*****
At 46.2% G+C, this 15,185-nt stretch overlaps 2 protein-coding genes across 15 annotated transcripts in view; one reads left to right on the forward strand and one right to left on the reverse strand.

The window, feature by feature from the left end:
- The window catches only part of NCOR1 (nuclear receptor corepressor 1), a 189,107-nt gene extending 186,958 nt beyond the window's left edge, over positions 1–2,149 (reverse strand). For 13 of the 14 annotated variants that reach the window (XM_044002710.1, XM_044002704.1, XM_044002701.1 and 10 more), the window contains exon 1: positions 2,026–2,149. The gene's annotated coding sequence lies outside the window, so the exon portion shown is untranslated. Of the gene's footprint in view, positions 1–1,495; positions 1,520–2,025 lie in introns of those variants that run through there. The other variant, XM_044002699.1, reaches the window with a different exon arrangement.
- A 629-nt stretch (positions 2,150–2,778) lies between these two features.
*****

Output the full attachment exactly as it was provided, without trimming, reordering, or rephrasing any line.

At 46.2% G+C, this 15,185-nt stretch overlaps 2 protein-coding genes across 15 annotated transcripts in view; one reads left to right on the forward strand and one right to left on the reverse strand.

The window, feature by feature from the left end:
- The window catches only part of NCOR1 (nuclear receptor corepressor 1), a 189,107-nt gene extending 186,958 nt beyond the window's left edge, over positions 1–2,149 (reverse strand). For 13 of the 14 annotated variants that reach the window (XM_044002710.1, XM_044002704.1, XM_044002701.1 and 10 more), the window contains exon 1: positions 2,026–2,149. The gene's annotated coding sequence lies outside the window, so the exon portion shown is untranslated. Of the gene's footprint in view, positions 1–1,495; positions 1,520–2,025 lie in introns of those variants that run through there. The other variant, XM_044002699.1, reaches the window with a different exon arrangement.
- A 629-nt stretch (positions 2,150–2,778) lies between these two features.